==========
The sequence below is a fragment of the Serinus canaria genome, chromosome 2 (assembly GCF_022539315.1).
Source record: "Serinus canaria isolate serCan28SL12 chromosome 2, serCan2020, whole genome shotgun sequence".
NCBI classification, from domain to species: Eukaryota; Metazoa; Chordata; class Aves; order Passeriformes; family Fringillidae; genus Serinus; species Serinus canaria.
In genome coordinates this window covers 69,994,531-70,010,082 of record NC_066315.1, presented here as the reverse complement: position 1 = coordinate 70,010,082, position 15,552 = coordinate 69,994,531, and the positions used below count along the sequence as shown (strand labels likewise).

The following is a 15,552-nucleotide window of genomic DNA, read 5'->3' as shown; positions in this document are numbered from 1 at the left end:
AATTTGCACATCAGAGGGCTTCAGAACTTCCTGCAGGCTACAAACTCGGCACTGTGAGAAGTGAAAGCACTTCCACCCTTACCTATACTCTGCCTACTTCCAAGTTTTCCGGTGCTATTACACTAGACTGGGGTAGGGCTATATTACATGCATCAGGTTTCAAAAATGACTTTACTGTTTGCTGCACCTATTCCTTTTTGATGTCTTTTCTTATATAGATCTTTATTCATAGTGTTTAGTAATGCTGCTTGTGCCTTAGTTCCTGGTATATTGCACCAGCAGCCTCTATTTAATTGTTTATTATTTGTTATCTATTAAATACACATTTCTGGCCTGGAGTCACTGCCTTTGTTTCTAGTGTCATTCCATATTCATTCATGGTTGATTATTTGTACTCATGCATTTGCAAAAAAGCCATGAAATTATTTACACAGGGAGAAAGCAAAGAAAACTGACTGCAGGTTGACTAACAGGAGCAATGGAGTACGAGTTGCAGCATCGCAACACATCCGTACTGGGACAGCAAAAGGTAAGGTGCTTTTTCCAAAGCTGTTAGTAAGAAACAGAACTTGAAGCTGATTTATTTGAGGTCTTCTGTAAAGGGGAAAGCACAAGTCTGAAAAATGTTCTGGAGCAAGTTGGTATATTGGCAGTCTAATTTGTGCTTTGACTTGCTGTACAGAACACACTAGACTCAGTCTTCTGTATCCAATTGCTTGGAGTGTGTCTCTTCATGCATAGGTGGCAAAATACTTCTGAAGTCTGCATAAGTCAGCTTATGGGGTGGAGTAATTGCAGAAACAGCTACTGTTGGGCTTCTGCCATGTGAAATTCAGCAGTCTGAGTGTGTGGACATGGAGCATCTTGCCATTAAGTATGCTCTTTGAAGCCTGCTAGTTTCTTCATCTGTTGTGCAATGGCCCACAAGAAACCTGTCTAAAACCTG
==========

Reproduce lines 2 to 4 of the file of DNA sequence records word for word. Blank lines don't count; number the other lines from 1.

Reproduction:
Source record: "Serinus canaria isolate serCan28SL12 chromosome 2, serCan2020, whole genome shotgun sequence".
NCBI classification, from domain to species: Eukaryota; Metazoa; Chordata; class Aves; order Passeriformes; family Fringillidae; genus Serinus; species Serinus canaria.
In genome coordinates this window covers 69,994,531-70,010,082 of record NC_066315.1, presented here as the reverse complement: position 1 = coordinate 70,010,082, position 15,552 = coordinate 69,994,531, and the positions used below count along the sequence as shown (strand labels likewise).